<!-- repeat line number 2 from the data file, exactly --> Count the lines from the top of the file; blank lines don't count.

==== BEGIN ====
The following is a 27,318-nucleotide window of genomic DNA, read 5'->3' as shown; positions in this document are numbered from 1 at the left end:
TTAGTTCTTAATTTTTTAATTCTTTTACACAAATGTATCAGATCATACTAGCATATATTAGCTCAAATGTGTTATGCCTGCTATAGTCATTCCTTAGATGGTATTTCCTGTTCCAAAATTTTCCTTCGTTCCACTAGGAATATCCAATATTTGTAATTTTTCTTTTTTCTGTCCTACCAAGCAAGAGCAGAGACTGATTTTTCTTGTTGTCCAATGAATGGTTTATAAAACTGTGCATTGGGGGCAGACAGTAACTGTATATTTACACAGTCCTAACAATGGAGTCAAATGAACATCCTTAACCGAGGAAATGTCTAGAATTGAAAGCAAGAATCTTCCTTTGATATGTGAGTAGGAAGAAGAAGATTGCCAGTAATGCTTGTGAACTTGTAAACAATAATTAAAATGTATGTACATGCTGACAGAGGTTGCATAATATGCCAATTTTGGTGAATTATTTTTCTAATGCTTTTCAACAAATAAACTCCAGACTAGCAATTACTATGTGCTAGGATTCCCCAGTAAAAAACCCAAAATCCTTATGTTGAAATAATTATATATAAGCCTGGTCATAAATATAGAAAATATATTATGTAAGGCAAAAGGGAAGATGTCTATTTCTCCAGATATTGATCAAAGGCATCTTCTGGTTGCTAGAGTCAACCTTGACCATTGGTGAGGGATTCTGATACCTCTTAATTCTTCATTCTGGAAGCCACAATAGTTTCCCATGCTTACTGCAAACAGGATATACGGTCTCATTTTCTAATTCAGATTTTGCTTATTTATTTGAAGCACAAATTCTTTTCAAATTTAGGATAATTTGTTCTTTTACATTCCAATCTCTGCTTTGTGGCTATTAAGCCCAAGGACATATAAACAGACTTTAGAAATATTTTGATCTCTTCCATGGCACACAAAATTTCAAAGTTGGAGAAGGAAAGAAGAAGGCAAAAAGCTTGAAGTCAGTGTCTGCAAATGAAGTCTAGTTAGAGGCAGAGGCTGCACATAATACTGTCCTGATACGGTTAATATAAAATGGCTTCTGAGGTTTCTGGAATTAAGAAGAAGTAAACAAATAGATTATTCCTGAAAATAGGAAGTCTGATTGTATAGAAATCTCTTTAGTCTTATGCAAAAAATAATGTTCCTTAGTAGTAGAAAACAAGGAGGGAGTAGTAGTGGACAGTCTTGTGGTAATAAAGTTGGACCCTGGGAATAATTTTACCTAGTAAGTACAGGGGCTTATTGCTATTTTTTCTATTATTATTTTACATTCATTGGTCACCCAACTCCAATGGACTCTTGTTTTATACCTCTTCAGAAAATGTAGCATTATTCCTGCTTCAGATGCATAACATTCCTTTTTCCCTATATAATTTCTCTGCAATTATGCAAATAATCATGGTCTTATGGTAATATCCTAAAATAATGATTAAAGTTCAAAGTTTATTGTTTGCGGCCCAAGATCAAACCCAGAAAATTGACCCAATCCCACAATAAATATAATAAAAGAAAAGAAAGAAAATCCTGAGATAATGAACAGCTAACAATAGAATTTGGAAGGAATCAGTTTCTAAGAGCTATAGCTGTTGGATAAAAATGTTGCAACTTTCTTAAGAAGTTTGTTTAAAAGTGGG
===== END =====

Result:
TTAGTTCTTAATTTTTTAATTCTTTTACACAAATGTATCAGATCATACTAGCATATATTAGCTCAAATGTGTTATGCCTGCTATAGTCATTCCTTAGATGGTATTTCCTGTTCCAAAATTTTCCTTCGTTCCACTAGGAATATCCAATATTTGTAATTTTTCTTTTTTCTGTCCTACCAAGCAAGAGCAGAGACTGATTTTTCTTGTTGTCCAATGAATGGTTTATAAAACTGTGCATTGGGGGCAGACAGTAACTGTATATTTACACAGTCCTAACAATGGAGTCAAATGAACATCCTTAACCGAGGAAATGTCTAGAATTGAAAGCAAGAATCTTCCTTTGATATGTGAGTAGGAAGAAGAAGATTGCCAGTAATGCTTGTGAACTTGTAAACAATAATTAAAATGTATGTACATGCTGACAGAGGTTGCATAATATGCCAATTTTGGTGAATTATTTTTCTAATGCTTTTCAACAAATAAACTCCAGACTAGCAATTACTATGTGCTAGGATTCCCCAGTAAAAAACCCAAAATCCTTATGTTGAAATAATTATATATAAGCCTGGTCATAAATATAGAAAATATATTATGTAAGGCAAAAGGGAAGATGTCTATTTCTCCAGATATTGATCAAAGGCATCTTCTGGTTGCTAGAGTCAACCTTGACCATTGGTGAGGGATTCTGATACCTCTTAATTCTTCATTCTGGAAGCCACAATAGTTTCCCATGCTTACTGCAAACAGGATATACGGTCTCATTTTCTAATTCAGATTTTGCTTATTTATTTGAAGCACAAATTCTTTTCAAATTTAGGATAATTTGTTCTTTTACATTCCAATCTCTGCTTTGTGGCTATTAAGCCCAAGGACATATAAACAGACTTTAGAAATATTTTGATCTCTTCCATGGCACACAAAATTTCAAAGTTGGAGAAGGAAAGAAGAAGGCAAAAAGCTTGAAGTCAGTGTCTGCAAATGAAGTCTAGTTAGAGGCAGAGGCTGCACATAATACTGTCCTGATACGGTTAATATAAAATGGCTTCTGAGGTTTCTGGAATTAAGAAGAAGTAAACAAATAGATTATTCCTGAAAATAGGAAGTCTGATTGTATAGAAATCTCTTTAGTCTTATGCAAAAAATAATGTTCCTTAGTAGTAGAAAACAAGGAGGGAGTAGTAGTGGACAGTCTTGTGGTAATAAAGTTGGACCCTGGGAATAATTTTACCTAGTAAGTACAGGGGCTTATTGCTATTTTTTCTATTATTATTTTACATTCATTGGTCACCCAACTCCAATGGACTCTTGTTTTATACCTCTTCAGAAAATGTAGCATTATTCCTGCTTCAGATGCATAACATTCCTTTTTCCCTATATAATTTCTCTGCAATTATGCAAATAATCATGGTCTTATGGTAATATCCTAAAATAATGATTAAAGTTCAAAGTTTATTGTTTGCGGCCCAAGATCAAACCCAGAAAATTGACCCAATCCCACAATAAATATAATAAAAGAAAAGAAAGAAAATCCTGAGATAATGAACAGCTAACAATAGAATTTGGAAGGAATCAGTTTCTAAGAGCTATAGCTGTTGGATAAAAATGTTGCAACTTTCTTAAGAAGTTTGTTTAAAAGTGGG